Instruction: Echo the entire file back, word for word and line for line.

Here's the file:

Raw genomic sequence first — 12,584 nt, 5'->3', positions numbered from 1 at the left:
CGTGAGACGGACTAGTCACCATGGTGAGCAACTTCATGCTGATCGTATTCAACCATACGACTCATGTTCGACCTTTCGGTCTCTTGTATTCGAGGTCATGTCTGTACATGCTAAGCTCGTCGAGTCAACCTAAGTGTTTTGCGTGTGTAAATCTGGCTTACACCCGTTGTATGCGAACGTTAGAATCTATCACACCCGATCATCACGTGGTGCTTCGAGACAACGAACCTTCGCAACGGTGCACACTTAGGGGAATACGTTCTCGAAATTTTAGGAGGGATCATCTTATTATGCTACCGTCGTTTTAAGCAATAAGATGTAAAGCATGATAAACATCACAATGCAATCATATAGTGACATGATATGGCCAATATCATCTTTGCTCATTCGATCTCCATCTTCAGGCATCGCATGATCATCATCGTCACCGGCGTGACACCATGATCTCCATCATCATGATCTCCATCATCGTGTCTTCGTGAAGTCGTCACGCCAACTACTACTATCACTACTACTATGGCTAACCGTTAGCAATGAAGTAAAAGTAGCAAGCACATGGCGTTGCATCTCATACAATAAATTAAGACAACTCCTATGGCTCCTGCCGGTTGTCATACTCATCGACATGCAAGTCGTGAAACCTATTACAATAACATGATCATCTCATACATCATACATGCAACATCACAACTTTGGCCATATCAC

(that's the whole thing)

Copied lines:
Raw genomic sequence first — 12,584 nt, 5'->3', positions numbered from 1 at the left:
CGTGAGACGGACTAGTCACCATGGTGAGCAACTTCATGCTGATCGTATTCAACCATACGACTCATGTTCGACCTTTCGGTCTCTTGTATTCGAGGTCATGTCTGTACATGCTAAGCTCGTCGAGTCAACCTAAGTGTTTTGCGTGTGTAAATCTGGCTTACACCCGTTGTATGCGAACGTTAGAATCTATCACACCCGATCATCACGTGGTGCTTCGAGACAACGAACCTTCGCAACGGTGCACACTTAGGGGAATACGTTCTCGAAATTTTAGGAGGGATCATCTTATTATGCTACCGTCGTTTTAAGCAATAAGATGTAAAGCATGATAAACATCACAATGCAATCATATAGTGACATGATATGGCCAATATCATCTTTGCTCATTCGATCTCCATCTTCAGGCATCGCATGATCATCATCGTCACCGGCGTGACACCATGATCTCCATCATCATGATCTCCATCATCGTGTCTTCGTGAAGTCGTCACGCCAACTACTACTATCACTACTACTATGGCTAACCGTTAGCAATGAAGTAAAAGTAGCAAGCACATGGCGTTGCATCTCATACAATAAATTAAGACAACTCCTATGGCTCCTGCCGGTTGTCATACTCATCGACATGCAAGTCGTGAAACCTATTACAATAACATGATCATCTCATACATCATACATGCAACATCACAACTTTGGCCATATCAC